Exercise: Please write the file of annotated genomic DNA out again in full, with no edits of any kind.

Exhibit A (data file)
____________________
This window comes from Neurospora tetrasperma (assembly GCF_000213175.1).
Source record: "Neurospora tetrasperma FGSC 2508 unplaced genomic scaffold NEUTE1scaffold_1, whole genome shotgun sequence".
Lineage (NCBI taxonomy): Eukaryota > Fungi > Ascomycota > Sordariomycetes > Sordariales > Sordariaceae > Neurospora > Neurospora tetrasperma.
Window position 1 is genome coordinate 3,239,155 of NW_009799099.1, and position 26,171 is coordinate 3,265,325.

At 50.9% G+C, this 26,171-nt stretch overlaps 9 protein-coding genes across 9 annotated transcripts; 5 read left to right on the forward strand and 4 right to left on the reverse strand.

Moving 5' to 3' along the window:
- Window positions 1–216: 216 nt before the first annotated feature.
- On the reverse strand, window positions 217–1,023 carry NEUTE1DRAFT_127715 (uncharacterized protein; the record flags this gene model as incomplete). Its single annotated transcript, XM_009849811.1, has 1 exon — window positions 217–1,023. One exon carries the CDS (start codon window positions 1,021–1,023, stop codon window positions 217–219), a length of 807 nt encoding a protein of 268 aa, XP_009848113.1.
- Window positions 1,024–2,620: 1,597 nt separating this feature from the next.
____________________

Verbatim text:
This window comes from Neurospora tetrasperma (assembly GCF_000213175.1).
Source record: "Neurospora tetrasperma FGSC 2508 unplaced genomic scaffold NEUTE1scaffold_1, whole genome shotgun sequence".
Lineage (NCBI taxonomy): Eukaryota > Fungi > Ascomycota > Sordariomycetes > Sordariales > Sordariaceae > Neurospora > Neurospora tetrasperma.
Window position 1 is genome coordinate 3,239,155 of NW_009799099.1, and position 26,171 is coordinate 3,265,325.

At 50.9% G+C, this 26,171-nt stretch overlaps 9 protein-coding genes across 9 annotated transcripts; 5 read left to right on the forward strand and 4 right to left on the reverse strand.

Moving 5' to 3' along the window:
- Window positions 1–216: 216 nt before the first annotated feature.
- On the reverse strand, window positions 217–1,023 carry NEUTE1DRAFT_127715 (uncharacterized protein; the record flags this gene model as incomplete). Its single annotated transcript, XM_009849811.1, has 1 exon — window positions 217–1,023. One exon carries the CDS (start codon window positions 1,021–1,023, stop codon window positions 217–219), a length of 807 nt encoding a protein of 268 aa, XP_009848113.1.
- Window positions 1,024–2,620: 1,597 nt separating this feature from the next.